EMAC is a new category introduced by the UK branch of IMAC to provide a scale aerobatics competitions for pilots who prefer flying reasonably sized electric powered planes and/or would like to limit competition to a similar size of airframes.
The flying and judging rules are following IMAC, but there are three key differences:
Electric Propulsion Only
Quiet propulsion enables you to practice and us to host competitions at noise-sensitive sites.
Wingspan Limit of Two Meters
Limits the competition to reasonably sized electric-powered airframes. (78" 3/4)
One Day Competition
Unlike IMAC's 2 days events, EMAC will be one-day competitions to better suit pilots with busy diaries.
The First EMAC Competition
Date and Location
The first competition is combined with the Introduction Day on Saturday 18th July followed by the EMAC competition on Sunday 19th July at Avon Model Aero Radio Club near Bristol.
Introduction Day - Saturday 18th July
On Saturday, seasoned IMAC pilots will be happy to provide an introduction to scale aerobatics competition flying. A flying sequence will be explained and demonstrated. You will be then accompanied by an IMAC pilot who will talk you through the sequence as you fly it. You can bring an aeroplane that follows the EMAC rules above. A non-scale airframe can be used for training and for the Basic class.
Competition Day - Sunday 19th July
For this particular event, the flown classes will be Basic, Sportsman, Intermediate and an optional freestyle round. The Basic class does not require a scale airframe. Sportsman and Intermediate require a scale airframe, however without the need for an instrument panel and a pilot (same as IMAC UK rules). Pilots are required to hold BMFA A certificate or an equivalent.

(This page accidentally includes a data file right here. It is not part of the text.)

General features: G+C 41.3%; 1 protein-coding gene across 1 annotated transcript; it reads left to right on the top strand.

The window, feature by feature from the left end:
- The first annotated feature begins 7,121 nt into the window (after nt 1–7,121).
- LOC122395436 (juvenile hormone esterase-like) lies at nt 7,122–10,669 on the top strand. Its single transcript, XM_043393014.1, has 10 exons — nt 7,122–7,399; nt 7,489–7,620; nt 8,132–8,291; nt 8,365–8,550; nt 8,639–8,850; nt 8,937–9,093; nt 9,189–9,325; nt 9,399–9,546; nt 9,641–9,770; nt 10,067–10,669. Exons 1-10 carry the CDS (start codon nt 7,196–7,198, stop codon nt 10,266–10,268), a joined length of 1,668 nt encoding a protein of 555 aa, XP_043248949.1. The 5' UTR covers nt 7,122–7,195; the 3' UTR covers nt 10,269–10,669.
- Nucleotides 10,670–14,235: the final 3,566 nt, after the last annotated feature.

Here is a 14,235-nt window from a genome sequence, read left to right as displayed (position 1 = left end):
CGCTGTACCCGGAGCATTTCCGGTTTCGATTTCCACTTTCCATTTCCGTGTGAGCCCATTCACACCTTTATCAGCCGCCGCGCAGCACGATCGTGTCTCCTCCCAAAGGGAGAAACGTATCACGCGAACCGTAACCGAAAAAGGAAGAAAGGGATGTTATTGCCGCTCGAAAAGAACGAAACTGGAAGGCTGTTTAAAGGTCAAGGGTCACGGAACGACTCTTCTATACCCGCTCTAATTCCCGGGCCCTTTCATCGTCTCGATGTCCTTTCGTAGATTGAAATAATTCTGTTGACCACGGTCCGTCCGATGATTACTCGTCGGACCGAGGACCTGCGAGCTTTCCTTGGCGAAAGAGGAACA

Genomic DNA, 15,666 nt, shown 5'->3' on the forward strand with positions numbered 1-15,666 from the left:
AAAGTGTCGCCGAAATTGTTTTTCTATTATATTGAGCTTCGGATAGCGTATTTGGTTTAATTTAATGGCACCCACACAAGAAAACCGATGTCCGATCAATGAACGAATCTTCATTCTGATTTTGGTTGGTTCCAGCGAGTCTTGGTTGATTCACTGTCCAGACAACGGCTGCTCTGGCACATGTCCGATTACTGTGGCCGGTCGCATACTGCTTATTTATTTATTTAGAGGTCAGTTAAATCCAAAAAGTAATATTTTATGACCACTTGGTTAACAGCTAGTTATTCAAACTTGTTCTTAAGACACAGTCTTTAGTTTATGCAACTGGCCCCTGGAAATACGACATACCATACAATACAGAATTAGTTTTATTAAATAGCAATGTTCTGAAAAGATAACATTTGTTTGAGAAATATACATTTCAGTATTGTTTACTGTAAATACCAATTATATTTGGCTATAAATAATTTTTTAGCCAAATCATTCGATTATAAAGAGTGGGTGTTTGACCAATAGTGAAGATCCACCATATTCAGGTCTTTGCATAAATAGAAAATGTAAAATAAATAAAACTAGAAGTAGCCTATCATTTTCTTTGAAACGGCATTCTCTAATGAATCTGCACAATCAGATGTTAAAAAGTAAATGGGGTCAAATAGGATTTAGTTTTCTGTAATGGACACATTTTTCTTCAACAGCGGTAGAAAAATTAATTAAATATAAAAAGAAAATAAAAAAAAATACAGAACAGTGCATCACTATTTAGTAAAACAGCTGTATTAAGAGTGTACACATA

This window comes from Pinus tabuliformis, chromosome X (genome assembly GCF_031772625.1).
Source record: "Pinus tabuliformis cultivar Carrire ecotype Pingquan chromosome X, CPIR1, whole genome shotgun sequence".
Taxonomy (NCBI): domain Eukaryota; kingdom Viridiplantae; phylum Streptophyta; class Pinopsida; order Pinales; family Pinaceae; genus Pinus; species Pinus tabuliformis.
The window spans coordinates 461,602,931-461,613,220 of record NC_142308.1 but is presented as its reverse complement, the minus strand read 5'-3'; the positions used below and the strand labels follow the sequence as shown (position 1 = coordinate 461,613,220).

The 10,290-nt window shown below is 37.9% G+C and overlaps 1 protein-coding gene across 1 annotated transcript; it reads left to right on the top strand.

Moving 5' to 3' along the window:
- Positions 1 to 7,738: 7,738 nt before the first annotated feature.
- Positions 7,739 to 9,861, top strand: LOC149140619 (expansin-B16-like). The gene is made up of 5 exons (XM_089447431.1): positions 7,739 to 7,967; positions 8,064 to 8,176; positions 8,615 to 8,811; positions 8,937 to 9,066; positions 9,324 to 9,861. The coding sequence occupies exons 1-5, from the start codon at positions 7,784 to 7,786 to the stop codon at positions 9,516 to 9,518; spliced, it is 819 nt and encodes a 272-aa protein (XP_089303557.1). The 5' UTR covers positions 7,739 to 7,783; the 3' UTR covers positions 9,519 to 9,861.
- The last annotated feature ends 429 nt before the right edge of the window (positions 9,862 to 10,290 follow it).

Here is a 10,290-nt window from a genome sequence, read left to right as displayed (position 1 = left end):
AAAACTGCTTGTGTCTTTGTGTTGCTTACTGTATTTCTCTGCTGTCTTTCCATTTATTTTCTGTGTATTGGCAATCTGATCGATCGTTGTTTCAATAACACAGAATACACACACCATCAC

To get the most out of the weekend it is best to come for both Saturday and Sunday. We recognise this isn't possible for everyone if you can only attend one day then please do!
More information, such as pilot briefing times, will be provided closer to the event.
How Do I Enter?
You can also join and follow our Facebook group, where we post our news and IMAC members can answer any of your questions.
Do I need to fly a scale model? Can I fly F3A plane?
Because EMAC and IMAC are scale model competitions, the rules only allow a non-scale airframe in the Basic class.
Will there be more EMAC competitions in the future?
That's the plan, however, we need to gain enough interest first. Please join us on the first EMAC event and if you can't make those dates, please still drop us a message to show interest so we can plan ahead.
Will I be pushed to switch to IMAC?
Absolutely not. EMAC and IMAC will run alongside each other. You can of course change, or even fly both disciplines if you wish.
Do overall yearly scores transfer from EMAC to IMAC and vice versa?
No, EMAC and IMAC scores will be recorded separately.
Can I just fly IMAC with an electric plane under 2 meters?
Of course, EMAC is there to level up the field and make scale competition flying more affordable. If you don't mind flying alongside larger IC planes, please join!
I don't think my flying is at competition standard, should I join anyway?
Actually, getting flying skills to a competition standard is best done by joining the competitions - simply because experienced pilots will be very keen to help you out and provide useful tips and pointers. We are only competitive when our wheels are up, otherwise, we are a friendly bunch and we help each other.
Which class should I choose?
If you are a complete novice, we recommend the Basic class. There are many fundamental precision flying skills that need to be built up before moving up to higher classes.
If you have any experience for example with F3A or with IMAC previously, then Sportsman or Intermediate might suit better.
Why aren't you flying Advanced and Unlimited classes in EMAC?
The first EMAC competition is missing those classes because the Introduction Day and the EMAC competition after is designed to suit mostly new competition pilots.
Also, we recognise smaller-scale models are more difficult to fly precisely especially in gusty wind conditions than the typically large and heavy IMAC planes. As the number of pilots flying EMAC increases and the Intermediate class won't be challenging anymore for some pilots, we will add another class.